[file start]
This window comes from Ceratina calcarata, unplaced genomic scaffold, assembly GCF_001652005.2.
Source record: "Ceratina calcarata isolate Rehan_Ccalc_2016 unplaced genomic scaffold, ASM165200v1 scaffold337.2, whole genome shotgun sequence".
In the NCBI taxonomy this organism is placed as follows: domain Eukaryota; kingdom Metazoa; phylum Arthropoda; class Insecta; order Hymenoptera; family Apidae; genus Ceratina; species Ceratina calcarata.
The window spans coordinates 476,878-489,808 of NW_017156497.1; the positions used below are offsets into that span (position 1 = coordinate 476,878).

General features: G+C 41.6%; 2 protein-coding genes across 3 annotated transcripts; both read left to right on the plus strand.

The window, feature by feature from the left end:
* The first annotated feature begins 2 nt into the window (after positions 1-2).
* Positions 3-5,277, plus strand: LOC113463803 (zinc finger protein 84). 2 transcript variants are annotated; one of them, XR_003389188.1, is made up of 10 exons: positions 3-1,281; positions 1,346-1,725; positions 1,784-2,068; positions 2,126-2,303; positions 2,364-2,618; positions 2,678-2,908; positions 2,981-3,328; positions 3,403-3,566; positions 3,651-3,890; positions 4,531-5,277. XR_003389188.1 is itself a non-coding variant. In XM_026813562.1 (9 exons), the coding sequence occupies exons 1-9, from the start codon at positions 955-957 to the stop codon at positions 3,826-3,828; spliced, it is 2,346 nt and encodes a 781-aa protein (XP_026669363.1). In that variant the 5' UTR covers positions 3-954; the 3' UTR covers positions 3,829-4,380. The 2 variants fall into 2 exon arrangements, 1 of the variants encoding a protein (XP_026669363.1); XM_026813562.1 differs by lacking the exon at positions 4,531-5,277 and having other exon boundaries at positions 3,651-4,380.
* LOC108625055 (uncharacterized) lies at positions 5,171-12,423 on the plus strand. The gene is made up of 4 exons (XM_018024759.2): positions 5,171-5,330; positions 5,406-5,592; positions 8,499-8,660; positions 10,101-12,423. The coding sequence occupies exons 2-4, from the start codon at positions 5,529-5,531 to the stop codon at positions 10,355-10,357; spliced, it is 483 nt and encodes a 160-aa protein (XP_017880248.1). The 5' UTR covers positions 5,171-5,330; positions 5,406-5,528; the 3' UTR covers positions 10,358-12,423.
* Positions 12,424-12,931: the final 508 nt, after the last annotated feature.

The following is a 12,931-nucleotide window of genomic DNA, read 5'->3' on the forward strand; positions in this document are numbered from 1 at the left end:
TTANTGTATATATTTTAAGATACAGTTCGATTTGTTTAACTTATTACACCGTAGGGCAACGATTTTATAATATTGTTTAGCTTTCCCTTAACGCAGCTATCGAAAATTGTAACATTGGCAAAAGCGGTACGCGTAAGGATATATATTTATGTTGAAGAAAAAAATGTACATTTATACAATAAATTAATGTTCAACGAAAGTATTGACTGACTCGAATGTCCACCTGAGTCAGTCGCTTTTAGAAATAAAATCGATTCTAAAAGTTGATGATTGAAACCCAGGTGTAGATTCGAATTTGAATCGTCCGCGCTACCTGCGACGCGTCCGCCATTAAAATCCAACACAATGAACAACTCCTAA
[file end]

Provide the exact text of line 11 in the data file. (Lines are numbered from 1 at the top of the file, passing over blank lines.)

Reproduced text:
The following is a 12,931-nucleotide window of genomic DNA, read 5'->3' on the forward strand; positions in this document are numbered from 1 at the left end: